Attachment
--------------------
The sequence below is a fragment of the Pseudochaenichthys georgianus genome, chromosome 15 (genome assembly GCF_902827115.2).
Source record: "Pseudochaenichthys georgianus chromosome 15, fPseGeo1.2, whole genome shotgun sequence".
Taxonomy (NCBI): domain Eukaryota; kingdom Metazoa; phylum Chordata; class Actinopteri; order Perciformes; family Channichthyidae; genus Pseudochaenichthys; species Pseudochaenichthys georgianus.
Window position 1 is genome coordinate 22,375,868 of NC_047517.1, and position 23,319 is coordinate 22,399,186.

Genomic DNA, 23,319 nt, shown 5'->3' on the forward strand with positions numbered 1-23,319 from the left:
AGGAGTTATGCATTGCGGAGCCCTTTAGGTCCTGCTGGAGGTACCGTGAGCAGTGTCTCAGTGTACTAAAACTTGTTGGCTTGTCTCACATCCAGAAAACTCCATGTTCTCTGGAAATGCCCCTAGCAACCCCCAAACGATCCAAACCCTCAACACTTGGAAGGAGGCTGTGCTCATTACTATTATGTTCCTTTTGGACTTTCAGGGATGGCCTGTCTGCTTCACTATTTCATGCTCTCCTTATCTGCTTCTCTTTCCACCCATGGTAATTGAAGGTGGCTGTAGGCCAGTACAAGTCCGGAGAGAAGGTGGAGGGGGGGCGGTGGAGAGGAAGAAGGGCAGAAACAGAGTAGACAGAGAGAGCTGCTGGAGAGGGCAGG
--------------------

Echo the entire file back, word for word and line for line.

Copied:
The sequence below is a fragment of the Pseudochaenichthys georgianus genome, chromosome 15 (genome assembly GCF_902827115.2).
Source record: "Pseudochaenichthys georgianus chromosome 15, fPseGeo1.2, whole genome shotgun sequence".
Taxonomy (NCBI): domain Eukaryota; kingdom Metazoa; phylum Chordata; class Actinopteri; order Perciformes; family Channichthyidae; genus Pseudochaenichthys; species Pseudochaenichthys georgianus.
Window position 1 is genome coordinate 22,375,868 of NC_047517.1, and position 23,319 is coordinate 22,399,186.

Genomic DNA, 23,319 nt, shown 5'->3' on the forward strand with positions numbered 1-23,319 from the left:
AGGAGTTATGCATTGCGGAGCCCTTTAGGTCCTGCTGGAGGTACCGTGAGCAGTGTCTCAGTGTACTAAAACTTGTTGGCTTGTCTCACATCCAGAAAACTCCATGTTCTCTGGAAATGCCCCTAGCAACCCCCAAACGATCCAAACCCTCAACACTTGGAAGGAGGCTGTGCTCATTACTATTATGTTCCTTTTGGACTTTCAGGGATGGCCTGTCTGCTTCACTATTTCATGCTCTCCTTATCTGCTTCTCTTTCCACCCATGGTAATTGAAGGTGGCTGTAGGCCAGTACAAGTCCGGAGAGAAGGTGGAGGGGGGGCGGTGGAGAGGAAGAAGGGCAGAAACAGAGTAGACAGAGAGAGCTGCTGGAGAGGGCAGG